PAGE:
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** Please note that Sam is ex-CIA and has spent most of his life in other countries stealing stuff and killing people. Which leads to the hilarious instance where Sam has to explain how he got a gun without paying for it.
--->'''Sam''': Well, you wanted documentation of my trip to the Middle East. That’s it. That’s all I got got. Got it off this guy who was in the this group we were targeting.\\



'''Sam''': No, I didn't steal it. The guy... He was done with it.\\

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'''Sam''': No, I didn't steal it. The guy...guy, um... He was done with it.\\



'''Stacey''': I'm just gonna mark that down as... windfall income.

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'''Stacey''': I'm just gonna mark that down as... windfall as a... windfall... income.
18th Apr '17 9:25:06 AM PrimeEvil
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Added DiffLines:

* Invoked in ''Series/Warehouse13'': The IRS is the one organization that ''everyone'' wants to stay the hell away from.
3rd Apr '17 9:50:03 AM hszmv1
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** Another factor is that the IRS (along with the Secret Service, which was originally created to deal with counterfeiting crimes and still does to this day) are some of the most successful law enforcement agencies in the United States (most Federal level law enforcement agencies are ridiculously successful). In fact, the reason the Secret Service has its most famous job of Presidential Protection is because they were ridiculously good compared to other federal agencies when they were looking for the agency for the task. The US government puts a lot of investment into making sure it isn't getting cheated out of its money.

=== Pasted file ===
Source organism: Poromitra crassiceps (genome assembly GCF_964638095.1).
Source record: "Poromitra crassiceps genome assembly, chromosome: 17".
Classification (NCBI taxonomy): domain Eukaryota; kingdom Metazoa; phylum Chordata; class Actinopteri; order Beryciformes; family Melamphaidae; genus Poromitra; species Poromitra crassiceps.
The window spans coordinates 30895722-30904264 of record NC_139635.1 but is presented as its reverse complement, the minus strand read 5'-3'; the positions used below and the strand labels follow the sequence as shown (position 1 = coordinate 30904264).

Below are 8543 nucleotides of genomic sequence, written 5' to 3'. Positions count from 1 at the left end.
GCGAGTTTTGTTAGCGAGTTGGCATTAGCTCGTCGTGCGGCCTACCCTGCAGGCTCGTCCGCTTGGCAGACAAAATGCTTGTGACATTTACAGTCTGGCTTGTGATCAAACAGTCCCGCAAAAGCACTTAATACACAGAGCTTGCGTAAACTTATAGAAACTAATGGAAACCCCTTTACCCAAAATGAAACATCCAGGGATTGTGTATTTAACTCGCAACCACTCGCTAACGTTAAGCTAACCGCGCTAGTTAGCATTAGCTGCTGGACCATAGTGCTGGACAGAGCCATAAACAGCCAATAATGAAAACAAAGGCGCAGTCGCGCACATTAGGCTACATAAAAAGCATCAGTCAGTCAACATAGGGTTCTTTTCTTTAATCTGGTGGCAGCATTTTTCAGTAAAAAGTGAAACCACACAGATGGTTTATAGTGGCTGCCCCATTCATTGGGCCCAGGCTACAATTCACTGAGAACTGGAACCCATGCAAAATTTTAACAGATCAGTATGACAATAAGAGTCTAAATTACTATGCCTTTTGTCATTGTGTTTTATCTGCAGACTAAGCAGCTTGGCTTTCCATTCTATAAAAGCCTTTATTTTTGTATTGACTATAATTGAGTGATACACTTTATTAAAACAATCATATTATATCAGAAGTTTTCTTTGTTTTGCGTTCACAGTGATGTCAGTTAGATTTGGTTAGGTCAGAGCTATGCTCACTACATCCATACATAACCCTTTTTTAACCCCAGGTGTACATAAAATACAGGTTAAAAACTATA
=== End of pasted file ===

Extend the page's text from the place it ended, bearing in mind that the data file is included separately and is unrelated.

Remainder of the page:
** In the United States, the courts have ruled that the purpose of the tax laws are to collect taxes on income, *not* to punish other unlawful behavior. They have also ruled that reporting illegal income is not "self-incrimination", since you aren't being asked to confess to any specific crime. If you rob a bank you are expected to pay taxes on the loot you get away with. It is even permissible to claim the cost of the weapons and masks you wore as deductions on income!

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** In the United States, the courts have ruled that the purpose of the tax laws are to collect taxes on income, *not* to punish other unlawful behavior. They have also ruled that reporting illegal income is not "self-incrimination", since you aren't being asked to confess to any specific crime. [[RefugeInAudacity If you rob a bank you are expected to pay taxes on the loot you get away with. It is even permissible to claim the cost of the weapons and masks you wore as deductions on income!income!]]
2nd Apr '17 10:07:17 AM DustSnitch
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** {{Jesus}} Himself refers to them whenever he needs an immediately recognizable example of an corrupt profession, saying things like, "You love the people who love you back? That's not so great; even the tax collectors do that!" The Gospel writers get in on it too, with Luke saying at one point, "When [[MyFriendsAndZoidberg all the people and the tax collectors]] heard this..."
** Worth noting that at least two tax collectors are mentioned as being redeemed through {{Jesus}}' teachings, fitting the Christian philosophy that even the worst sinner can reform. One of them (Matthew) even became an Apostle.

to:

** {{Jesus}} UsefulNotes/{{Jesus}} Himself refers to them whenever he needs an immediately recognizable example of an corrupt profession, saying things like, "You love the people who love you back? That's not so great; even the tax collectors do that!" The Gospel writers get in on it too, with Luke saying at one point, "When [[MyFriendsAndZoidberg all the people and the tax collectors]] heard this..."
** Worth noting that at least two tax collectors are mentioned as being redeemed through {{Jesus}}' UsefulNotes/{Jesus}}' teachings, fitting the Christian philosophy that even the worst sinner can reform. One of them (Matthew) even became an Apostle.